PHOENIX -- Christian Yelich got a heads up on Sept. 19 that his buddy Baker Mayfield had something in mind for the following day. Yelich knew that Mayfield, then the high-profile backup quarterback of the long-suffering Cleveland Browns, had a game the next night against the New York Jets, but
PHOENIX -- Christian Yelich got a heads up on Sept. 19 that his buddy Baker Mayfield had something in mind for the following day. Yelich knew that Mayfield, then the high-profile backup quarterback of the long-suffering Cleveland Browns, had a game the next night against the New York Jets, but nothing else.
“Wait and see,” Mayfield told Yelich.
So Yelich waited. The Brewers arrived in Pittsburgh that night in time to watch Thursday Night Football, and Yelich, who was in the midst of the late-season surge that made him the frontrunner for the National League MVP Award, saw Mayfield arrive at Cleveland's FirstEnergy Stadium wearing a Brewers No. 22 jersey.
Then Yelich watched as Browns starter Tyrod Taylor went down with an injury, putting Mayfield into the game. Mayfield led the Browns back from a 14-0 deficit for their first victory in nearly two years. At the end of a triumphant postgame press conference, Mayfield leaned into the microphone and said, “Christian Yelich for NL MVP.”
“Everything that followed afterwards just added to the special run that we had,” said Yelich, who did win the NL MVP Award and led the Brewers to a NL Central crown and within one game of the World Series. “We had everything going for us down the stretch.”
On Friday, Mayfield was in a Brewers jersey again. This time, it was his own No. 6 for a two-day stint in Milwaukee’s Spring Training camp.
“I grew up dreaming of playing baseball, so it’s pretty crazy becoming friends with Christian Yelich,” Mayfield said. “It’s pretty fun to be here, riding the coattails of an MVP.”
“It started off as a joke,” Yelich said.
The joke became reality after Yelich ran the idea of Mayfield taking part in camp by his friend Mike Attanasio, the son of the Brewers’ owner. Mark Attanasio, GM David Stearns and manager Craig Counsell all approved, and Mayfield reported to camp Friday morning with a locker waiting for him.
“Just trying to get a contract, man,” Mayfield joked.
“Probably riding the bench, but we’ll see,” he said.
Mayfield and Yelich became friends a little more than a year ago after meeting at Proactive Sports Performance, a gym in Westlake Village, Calif., near Yelich’s home. Mayfield was prepping for the NFL Combine and the 2018 NFL Draft, when he would go to Cleveland with the first overall pick. Yelich was getting ready for his fifth full season in the Major Leagues, which took a turn when he was traded from the Marlins to the Brewers in late January.
“It was one of those mutual-respect things. He’s just so nice, such a down-to-earth guy,” Mayfield said. “Having real conversations. There’s nothing phony about him. What you see is what you get. It’s a lot of fun.”
For both, 2018 was a dream year. Mayfield led the Browns to a respectable 7-8-1 record after they were 0-16 the year before. Yelich led the Brewers to their fourth division title in 50 seasons as a franchise, and became the team’s fifth league MVP.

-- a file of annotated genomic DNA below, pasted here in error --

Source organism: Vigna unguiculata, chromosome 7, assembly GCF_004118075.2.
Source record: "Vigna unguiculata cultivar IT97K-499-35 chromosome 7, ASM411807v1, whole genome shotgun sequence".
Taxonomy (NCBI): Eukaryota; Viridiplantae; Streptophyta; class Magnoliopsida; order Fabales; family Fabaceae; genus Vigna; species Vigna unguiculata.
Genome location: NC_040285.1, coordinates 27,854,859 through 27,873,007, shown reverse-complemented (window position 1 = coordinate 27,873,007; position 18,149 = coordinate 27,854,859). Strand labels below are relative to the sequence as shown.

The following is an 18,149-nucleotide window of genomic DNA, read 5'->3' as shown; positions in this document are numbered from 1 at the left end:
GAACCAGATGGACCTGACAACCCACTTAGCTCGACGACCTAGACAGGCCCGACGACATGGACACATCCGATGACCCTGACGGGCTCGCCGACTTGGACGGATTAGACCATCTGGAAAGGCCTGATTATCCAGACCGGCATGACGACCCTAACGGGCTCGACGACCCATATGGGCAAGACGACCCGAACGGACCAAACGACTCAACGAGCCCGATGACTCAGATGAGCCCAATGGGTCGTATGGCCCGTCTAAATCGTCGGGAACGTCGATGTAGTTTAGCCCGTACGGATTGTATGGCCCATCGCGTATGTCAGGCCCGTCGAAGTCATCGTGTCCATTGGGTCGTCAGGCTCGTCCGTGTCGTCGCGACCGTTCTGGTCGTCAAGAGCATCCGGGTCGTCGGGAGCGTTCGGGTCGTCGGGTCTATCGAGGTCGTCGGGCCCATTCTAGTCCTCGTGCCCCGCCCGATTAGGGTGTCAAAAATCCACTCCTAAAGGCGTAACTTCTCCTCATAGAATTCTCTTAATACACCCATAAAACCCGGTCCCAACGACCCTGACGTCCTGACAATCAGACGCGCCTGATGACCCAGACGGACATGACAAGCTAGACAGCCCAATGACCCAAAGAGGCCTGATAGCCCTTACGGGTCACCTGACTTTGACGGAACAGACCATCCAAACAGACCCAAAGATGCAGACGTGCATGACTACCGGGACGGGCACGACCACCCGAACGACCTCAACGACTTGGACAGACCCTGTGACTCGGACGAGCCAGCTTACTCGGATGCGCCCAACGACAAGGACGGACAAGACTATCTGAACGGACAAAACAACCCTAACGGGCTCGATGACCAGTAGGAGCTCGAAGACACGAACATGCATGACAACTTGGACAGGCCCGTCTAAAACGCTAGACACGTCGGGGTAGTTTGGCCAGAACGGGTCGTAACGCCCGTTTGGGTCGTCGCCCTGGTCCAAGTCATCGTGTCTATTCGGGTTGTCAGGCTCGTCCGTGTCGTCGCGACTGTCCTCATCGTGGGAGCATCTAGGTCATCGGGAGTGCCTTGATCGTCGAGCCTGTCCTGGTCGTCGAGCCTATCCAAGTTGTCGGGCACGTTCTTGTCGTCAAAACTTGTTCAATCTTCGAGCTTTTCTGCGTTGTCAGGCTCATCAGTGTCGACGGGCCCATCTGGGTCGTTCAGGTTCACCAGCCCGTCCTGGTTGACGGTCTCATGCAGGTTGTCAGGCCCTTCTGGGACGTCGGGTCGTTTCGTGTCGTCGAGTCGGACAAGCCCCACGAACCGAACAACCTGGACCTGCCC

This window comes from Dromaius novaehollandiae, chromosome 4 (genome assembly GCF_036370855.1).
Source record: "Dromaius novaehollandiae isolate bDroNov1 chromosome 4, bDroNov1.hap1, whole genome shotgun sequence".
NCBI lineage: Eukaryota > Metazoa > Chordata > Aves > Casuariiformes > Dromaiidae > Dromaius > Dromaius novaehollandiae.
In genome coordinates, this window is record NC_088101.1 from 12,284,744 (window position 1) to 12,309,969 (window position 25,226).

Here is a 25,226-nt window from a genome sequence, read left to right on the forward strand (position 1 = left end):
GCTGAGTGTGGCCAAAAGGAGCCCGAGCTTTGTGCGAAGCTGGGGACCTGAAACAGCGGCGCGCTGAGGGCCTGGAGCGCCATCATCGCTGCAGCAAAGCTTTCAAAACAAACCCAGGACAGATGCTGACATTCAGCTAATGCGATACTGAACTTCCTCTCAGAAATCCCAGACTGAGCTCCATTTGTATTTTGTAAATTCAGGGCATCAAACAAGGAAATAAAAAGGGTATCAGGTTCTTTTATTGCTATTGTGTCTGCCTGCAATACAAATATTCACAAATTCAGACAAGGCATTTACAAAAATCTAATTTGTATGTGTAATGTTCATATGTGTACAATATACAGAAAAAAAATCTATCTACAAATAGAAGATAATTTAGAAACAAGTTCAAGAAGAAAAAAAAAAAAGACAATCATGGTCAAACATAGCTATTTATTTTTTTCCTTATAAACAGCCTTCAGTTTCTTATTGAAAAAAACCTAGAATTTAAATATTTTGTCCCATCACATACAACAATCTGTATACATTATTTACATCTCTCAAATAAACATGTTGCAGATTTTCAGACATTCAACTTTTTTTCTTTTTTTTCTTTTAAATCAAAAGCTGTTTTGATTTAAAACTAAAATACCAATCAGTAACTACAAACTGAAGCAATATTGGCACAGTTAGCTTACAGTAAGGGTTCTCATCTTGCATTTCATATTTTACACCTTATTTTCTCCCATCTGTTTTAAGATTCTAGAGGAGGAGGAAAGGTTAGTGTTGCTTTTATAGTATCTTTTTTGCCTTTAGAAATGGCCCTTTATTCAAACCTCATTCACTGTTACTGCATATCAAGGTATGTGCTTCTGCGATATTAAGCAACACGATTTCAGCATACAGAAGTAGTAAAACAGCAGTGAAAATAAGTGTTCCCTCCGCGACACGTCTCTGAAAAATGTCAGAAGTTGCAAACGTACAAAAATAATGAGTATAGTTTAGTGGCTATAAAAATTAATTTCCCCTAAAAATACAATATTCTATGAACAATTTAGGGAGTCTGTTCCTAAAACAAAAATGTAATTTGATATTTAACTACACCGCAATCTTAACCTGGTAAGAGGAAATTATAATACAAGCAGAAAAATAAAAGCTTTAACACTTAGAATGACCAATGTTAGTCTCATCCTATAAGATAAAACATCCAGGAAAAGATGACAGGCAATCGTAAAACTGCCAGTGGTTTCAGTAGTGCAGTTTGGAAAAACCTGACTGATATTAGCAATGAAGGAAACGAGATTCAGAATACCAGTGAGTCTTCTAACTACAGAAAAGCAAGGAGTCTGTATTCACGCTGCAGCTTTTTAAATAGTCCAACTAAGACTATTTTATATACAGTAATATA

When Yelich won that award live on MLB Network, Mayfield was there. The Browns happened to be on their bye week.
When they talked, did they ever wonder whether this was real life?
“Along the lines of that -- ‘Is this really happening? Who allowed us to be professionals in sports?’” Mayfield said. “You dream of playing sports for a long time and then when you’re actually here, you don’t even realize it until you take a step back and look at it. A lot of that, just realizing how fortunate and blessed we were.”
Said Yelich: “It’s definitely a different life. It’s under the microscope sometimes. The thing is, at the end of the day, everyone is still the same person they were when they were a kid growing up. You don’t ever lose sight of that.”
Mayfield grew up in Austin, Texas, and was actually a pretty good third baseman who says he had some offers to play baseball. Baseball was “his first love,” he said, but football was his calling, so he went to Texas Tech and then to Oklahoma, where he led the Sooners to the College Football Playoff semifinals twice in three years, and won the 2017 Heisman Trophy.
When he landed with the Browns, Mayfield had an immediate fan in the Brewers' clubhouse in third baseman Travis Shaw, an Ohio native who has been known to wear Mayfield’s jersey to the ballpark on football Sundays. On Thursday night, Shaw previewed Mayfield’s appearance in Brewers camp on social media.
“There's some optimism in Cleveland, finally,” he said. “After a lot of years, finally some optimism.”
Before shagging fly balls and throwing some footballs during the Brewers’ morning practice, Mayfield joined the daily team meeting. Counsell figures Mayfield could have stood in front of the room and talked all day, if they let him.
“What you’re immediately drawn to is, he was part of the team from the second he was in the room,” Counsell said. “He’s a leader, there’s no question about it. You get that vibe from him right away, and you can see why guys follow him and why he’s the quarterback.
“The dude has it. No question.”
Adam McCalvy has covered the Brewers for MLB.com since 2001. Follow him on Twitter and Instagram and like him on Facebook.